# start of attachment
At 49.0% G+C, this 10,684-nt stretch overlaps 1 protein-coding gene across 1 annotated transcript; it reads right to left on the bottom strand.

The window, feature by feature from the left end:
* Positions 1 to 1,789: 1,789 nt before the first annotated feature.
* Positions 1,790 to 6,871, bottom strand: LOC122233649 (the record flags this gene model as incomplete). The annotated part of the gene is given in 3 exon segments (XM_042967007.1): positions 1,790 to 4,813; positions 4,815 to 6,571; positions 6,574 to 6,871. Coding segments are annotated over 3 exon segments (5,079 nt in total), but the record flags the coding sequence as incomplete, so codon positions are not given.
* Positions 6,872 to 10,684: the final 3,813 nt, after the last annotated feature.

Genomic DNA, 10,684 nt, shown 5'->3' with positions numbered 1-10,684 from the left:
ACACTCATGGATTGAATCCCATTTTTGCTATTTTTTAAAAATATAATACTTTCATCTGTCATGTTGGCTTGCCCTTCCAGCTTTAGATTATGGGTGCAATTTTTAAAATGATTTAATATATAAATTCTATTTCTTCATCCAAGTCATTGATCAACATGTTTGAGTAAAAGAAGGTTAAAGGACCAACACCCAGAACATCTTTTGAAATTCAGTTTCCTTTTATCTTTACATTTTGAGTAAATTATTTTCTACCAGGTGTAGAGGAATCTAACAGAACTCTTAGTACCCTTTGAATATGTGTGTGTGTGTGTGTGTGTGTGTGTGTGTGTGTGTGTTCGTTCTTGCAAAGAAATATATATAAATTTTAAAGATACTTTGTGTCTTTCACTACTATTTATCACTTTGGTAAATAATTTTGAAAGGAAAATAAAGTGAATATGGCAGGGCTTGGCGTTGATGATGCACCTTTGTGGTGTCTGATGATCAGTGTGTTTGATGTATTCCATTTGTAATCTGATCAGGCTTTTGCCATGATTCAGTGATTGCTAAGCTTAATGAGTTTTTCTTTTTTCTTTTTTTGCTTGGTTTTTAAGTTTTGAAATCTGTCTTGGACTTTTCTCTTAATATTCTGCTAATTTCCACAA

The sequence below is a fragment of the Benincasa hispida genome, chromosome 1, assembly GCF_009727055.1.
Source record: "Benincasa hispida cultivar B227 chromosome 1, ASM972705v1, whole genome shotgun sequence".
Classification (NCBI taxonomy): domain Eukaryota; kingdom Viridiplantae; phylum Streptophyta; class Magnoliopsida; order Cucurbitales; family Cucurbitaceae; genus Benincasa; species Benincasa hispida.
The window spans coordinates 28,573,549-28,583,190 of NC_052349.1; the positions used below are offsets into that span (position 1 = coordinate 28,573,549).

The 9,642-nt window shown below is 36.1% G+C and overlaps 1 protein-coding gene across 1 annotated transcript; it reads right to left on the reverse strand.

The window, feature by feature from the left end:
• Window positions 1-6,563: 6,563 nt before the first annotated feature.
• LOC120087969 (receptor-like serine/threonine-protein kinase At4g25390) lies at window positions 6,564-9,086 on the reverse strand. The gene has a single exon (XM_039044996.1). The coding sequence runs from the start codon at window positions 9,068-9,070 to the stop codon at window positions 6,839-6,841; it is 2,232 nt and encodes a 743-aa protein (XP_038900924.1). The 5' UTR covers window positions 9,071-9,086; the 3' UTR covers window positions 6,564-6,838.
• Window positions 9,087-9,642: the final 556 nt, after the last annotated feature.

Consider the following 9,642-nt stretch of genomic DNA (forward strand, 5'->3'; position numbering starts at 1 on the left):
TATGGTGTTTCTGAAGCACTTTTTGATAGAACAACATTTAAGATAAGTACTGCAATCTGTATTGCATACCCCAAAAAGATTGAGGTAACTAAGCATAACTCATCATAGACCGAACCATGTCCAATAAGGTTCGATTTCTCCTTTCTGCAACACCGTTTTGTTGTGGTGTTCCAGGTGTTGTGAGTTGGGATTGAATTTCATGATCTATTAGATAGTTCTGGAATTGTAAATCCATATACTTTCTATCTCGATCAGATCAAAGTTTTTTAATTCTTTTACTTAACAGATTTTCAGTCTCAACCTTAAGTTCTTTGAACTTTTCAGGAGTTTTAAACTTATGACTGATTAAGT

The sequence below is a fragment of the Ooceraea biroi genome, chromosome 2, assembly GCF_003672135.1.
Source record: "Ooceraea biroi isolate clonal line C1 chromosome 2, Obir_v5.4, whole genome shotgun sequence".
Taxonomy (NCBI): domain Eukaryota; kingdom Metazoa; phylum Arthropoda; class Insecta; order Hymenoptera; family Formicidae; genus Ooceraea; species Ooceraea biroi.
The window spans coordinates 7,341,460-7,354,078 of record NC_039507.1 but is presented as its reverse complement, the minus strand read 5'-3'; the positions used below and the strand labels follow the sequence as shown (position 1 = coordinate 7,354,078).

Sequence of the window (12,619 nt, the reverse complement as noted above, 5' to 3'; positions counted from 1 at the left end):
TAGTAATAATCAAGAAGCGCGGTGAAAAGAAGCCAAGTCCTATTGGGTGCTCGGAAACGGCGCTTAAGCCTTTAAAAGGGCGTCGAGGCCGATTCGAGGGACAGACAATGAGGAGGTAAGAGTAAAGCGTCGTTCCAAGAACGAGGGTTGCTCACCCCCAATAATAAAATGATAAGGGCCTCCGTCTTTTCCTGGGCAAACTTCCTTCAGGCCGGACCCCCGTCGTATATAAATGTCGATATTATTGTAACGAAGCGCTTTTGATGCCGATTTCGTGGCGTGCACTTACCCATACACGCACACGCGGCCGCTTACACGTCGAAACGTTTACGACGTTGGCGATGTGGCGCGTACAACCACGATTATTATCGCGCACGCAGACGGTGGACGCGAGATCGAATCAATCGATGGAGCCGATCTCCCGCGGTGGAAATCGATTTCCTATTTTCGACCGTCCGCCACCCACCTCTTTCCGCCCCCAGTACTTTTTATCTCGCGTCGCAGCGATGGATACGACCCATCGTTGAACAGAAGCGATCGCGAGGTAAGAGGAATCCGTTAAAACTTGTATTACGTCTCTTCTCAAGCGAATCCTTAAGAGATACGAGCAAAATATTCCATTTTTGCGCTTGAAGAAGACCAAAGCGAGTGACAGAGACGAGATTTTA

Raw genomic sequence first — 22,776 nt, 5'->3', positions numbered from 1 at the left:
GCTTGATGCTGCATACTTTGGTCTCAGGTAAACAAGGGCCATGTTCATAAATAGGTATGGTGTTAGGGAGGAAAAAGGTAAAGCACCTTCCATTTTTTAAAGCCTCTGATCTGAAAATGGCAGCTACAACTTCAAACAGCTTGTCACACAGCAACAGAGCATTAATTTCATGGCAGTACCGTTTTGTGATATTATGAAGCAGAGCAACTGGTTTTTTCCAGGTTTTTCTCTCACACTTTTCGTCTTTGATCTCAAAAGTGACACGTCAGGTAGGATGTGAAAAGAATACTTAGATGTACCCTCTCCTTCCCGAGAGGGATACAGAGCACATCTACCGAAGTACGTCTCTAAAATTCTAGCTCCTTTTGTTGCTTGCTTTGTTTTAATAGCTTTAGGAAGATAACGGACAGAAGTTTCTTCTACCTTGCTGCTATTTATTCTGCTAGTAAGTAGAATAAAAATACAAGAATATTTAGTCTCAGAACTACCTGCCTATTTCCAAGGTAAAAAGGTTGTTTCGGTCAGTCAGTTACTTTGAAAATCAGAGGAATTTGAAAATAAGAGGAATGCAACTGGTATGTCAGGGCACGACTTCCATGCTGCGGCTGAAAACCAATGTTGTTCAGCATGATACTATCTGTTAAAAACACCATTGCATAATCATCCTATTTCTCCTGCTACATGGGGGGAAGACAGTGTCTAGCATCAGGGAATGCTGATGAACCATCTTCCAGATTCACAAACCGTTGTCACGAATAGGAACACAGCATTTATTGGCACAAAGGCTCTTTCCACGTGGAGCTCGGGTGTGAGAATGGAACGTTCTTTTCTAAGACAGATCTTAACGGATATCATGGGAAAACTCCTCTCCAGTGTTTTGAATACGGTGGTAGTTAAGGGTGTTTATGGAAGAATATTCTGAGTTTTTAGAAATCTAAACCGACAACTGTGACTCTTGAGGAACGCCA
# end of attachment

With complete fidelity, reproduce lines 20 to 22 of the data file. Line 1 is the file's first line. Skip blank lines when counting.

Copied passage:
Source record: "Ooceraea biroi isolate clonal line C1 chromosome 2, Obir_v5.4, whole genome shotgun sequence".
Taxonomy (NCBI): domain Eukaryota; kingdom Metazoa; phylum Arthropoda; class Insecta; order Hymenoptera; family Formicidae; genus Ooceraea; species Ooceraea biroi.
The window spans coordinates 7,341,460-7,354,078 of record NC_039507.1 but is presented as its reverse complement, the minus strand read 5'-3'; the positions used below and the strand labels follow the sequence as shown (position 1 = coordinate 7,354,078).